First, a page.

A union query merges the contents of two tables that have similar field structures. It's useful in situations in which you need to display potentially unrelated records from multiple record sources in a single result set.
Later in this chapter, we describe a way to store old orders in a table of their own, called tblOrderArchive. Because of the way this archiving system is set up, the records are physically located in two separate tables. This approach might be useful for efficiency, as it's usually faster to query a small table than a large one. But at some point you may want to view all the current records and the archived records in a single, unified result set. A union query lets you do so.
Suppose that you need to view the old records in tblOrderArchive in the same result set as the new records in tblOrder. The union query you write to accomplish that is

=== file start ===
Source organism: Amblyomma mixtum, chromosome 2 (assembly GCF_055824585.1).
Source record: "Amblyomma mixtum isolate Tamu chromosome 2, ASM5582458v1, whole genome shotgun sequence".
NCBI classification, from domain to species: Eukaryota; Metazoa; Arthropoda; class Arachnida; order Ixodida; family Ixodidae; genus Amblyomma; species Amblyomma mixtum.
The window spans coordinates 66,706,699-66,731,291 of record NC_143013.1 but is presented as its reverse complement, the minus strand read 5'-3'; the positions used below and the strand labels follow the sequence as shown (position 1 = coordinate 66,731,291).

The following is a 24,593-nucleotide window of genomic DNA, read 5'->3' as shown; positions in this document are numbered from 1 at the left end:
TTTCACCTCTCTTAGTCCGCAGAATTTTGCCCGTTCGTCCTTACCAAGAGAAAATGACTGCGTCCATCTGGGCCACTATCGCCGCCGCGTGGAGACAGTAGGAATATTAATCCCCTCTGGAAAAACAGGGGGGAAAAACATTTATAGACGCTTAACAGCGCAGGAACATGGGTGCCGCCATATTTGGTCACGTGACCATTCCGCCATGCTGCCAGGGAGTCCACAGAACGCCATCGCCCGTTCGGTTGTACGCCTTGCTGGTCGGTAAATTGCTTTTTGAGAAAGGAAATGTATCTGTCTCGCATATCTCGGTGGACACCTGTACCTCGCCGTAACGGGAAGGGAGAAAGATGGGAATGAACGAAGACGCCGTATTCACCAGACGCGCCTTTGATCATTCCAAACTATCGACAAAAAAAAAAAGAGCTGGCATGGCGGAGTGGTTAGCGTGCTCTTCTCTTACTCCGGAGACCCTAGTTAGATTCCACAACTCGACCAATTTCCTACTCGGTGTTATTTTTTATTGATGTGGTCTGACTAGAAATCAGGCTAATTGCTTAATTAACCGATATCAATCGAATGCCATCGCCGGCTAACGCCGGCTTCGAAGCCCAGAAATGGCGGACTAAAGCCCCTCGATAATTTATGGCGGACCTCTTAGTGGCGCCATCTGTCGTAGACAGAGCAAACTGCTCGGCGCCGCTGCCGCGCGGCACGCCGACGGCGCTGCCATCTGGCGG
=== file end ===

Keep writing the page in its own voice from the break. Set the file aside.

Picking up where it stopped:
SELECT * FROM tblOrder UNION SELECT * FROM tblOrderArchive
The result set of this query combines old and new orders in a single result set. The output looks exactly like the original table before it was archived.
By default, union queries don't return duplicate records (that is, records with the exact same field contents from each of the two tables). Displaying duplicate records might be useful if your record archiving system didn't delete records after it copied them to the archive table and you wanted to display some sort of before-and-after comparison.
You can force a union query to intentionally display duplicate records by adding the ALL keyword, however, as in
SELECT * FROM tblOrder UNION ALL SELECT * FROM tblOrderArchive